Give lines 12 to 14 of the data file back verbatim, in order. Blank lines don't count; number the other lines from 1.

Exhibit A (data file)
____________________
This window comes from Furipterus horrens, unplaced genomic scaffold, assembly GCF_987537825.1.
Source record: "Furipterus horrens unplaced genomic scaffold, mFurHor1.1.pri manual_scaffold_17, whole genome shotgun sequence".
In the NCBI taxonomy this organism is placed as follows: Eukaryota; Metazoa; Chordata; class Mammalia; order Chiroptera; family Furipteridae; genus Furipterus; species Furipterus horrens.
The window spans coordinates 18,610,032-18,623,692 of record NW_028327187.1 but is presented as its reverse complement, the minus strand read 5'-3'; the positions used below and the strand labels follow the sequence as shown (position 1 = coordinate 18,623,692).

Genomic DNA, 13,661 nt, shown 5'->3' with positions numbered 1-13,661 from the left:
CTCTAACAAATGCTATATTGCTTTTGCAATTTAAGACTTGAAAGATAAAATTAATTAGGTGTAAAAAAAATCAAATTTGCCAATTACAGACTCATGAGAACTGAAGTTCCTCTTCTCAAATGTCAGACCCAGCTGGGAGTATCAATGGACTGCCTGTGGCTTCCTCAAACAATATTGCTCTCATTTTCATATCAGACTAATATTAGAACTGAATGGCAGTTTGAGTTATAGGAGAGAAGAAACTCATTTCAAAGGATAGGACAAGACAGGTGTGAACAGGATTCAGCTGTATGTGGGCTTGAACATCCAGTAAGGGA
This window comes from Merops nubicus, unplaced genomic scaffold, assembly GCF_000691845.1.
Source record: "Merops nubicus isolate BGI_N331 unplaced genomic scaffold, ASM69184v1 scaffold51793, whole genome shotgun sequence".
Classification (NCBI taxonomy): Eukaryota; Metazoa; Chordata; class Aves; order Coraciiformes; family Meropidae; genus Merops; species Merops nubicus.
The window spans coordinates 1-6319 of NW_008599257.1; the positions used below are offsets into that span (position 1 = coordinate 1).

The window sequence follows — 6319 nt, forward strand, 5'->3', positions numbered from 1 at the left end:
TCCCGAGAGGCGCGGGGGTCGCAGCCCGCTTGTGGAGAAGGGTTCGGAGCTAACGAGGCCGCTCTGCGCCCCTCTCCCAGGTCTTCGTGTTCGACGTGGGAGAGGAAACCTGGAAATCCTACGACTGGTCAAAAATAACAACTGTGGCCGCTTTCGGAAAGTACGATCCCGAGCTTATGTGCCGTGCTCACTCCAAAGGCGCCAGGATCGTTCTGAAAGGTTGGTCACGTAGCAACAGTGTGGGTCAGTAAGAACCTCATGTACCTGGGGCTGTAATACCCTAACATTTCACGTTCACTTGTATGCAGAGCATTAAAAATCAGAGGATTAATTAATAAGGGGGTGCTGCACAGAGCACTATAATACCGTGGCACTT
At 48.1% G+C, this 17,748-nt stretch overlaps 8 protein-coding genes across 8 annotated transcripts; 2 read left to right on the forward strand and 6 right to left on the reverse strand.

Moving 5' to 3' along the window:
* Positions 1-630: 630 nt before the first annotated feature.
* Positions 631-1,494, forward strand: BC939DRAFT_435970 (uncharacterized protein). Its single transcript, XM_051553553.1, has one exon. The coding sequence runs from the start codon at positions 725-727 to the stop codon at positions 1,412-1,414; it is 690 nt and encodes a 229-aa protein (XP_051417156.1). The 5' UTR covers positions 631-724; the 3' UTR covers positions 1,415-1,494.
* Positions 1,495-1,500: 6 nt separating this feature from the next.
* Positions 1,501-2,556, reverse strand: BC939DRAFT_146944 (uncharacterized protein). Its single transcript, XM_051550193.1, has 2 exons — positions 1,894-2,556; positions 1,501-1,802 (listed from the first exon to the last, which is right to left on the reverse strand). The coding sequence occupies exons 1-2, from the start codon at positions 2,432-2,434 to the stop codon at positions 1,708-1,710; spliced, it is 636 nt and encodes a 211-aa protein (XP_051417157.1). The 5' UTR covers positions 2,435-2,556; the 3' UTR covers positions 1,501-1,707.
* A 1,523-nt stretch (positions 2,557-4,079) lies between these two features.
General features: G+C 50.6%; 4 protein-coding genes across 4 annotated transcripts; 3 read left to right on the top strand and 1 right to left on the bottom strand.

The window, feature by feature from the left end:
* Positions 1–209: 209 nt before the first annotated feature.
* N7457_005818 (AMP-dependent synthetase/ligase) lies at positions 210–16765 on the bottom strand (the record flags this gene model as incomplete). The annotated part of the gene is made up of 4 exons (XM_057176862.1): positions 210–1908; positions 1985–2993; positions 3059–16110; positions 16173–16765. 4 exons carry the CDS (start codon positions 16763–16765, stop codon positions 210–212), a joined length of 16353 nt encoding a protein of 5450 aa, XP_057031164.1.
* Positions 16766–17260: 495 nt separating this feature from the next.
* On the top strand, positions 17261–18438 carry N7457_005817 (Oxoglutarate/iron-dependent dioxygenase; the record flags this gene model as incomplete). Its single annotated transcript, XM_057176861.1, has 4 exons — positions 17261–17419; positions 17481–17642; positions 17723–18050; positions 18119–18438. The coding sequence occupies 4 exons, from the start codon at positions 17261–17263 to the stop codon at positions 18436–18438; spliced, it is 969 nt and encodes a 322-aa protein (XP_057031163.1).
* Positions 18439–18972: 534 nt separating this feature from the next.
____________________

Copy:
TCCCGAGAGGCGCGGGGGTCGCAGCCCGCTTGTGGAGAAGGGTTCGGAGCTAACGAGGCCGCTCTGCGCCCCTCTCCCAGGTCTTCGTGTTCGACGTGGGAGAGGAAACCTGGAAATCCTACGACTGGTCAAAAATAACAACTGTGGCCGCTTTCGGAAAGTACGATCCCGAGCTTATGTGCCGTGCTCACTCCAAAGGCGCCAGGATCGTTCTGAAAGGTTGGTCACGTAGCAACAGTGTGGGTCAGTAAGAACCTCATGTACCTGGGGCTGTAATACCCTAACATTTCACGTTCACTTGTATGCAGAGCATTAAAAATCAGAGGATTAATTAATAAGGGGGTGCTGCACAGAGCACTATAATACCGTGGCACTT
At 48.1% G+C, this 17,748-nt stretch overlaps 8 protein-coding genes across 8 annotated transcripts; 2 read left to right on the forward strand and 6 right to left on the reverse strand.

Moving 5' to 3' along the window: